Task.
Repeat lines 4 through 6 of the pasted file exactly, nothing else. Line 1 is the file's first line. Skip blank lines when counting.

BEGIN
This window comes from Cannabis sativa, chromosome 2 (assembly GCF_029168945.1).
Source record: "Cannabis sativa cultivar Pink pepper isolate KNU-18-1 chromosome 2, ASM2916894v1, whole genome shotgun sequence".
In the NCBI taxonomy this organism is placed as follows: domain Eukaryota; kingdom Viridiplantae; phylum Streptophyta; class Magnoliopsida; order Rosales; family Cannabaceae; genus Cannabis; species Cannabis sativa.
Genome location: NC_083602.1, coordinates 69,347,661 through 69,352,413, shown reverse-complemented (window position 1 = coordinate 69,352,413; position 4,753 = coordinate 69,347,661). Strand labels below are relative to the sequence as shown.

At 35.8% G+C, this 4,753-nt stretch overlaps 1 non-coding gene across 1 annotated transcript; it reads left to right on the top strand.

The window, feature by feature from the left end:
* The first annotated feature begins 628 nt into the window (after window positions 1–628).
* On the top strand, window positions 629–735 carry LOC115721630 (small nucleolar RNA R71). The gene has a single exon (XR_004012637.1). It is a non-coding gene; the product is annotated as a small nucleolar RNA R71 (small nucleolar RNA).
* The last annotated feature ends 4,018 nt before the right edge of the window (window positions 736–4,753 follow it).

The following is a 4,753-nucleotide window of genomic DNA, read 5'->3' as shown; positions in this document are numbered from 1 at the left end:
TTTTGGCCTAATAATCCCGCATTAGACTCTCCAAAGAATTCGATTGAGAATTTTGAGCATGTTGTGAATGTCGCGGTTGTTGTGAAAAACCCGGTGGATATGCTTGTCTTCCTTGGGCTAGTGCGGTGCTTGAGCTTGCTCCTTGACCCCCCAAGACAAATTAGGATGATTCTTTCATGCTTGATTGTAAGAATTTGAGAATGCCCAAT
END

Genome location: NC_083602.1, coordinates 69,347,661 through 69,352,413, shown reverse-complemented (window position 1 = coordinate 69,352,413; position 4,753 = coordinate 69,347,661). Strand labels below are relative to the sequence as shown.

At 35.8% G+C, this 4,753-nt stretch overlaps 1 non-coding gene across 1 annotated transcript; it reads left to right on the top strand.

The window, feature by feature from the left end: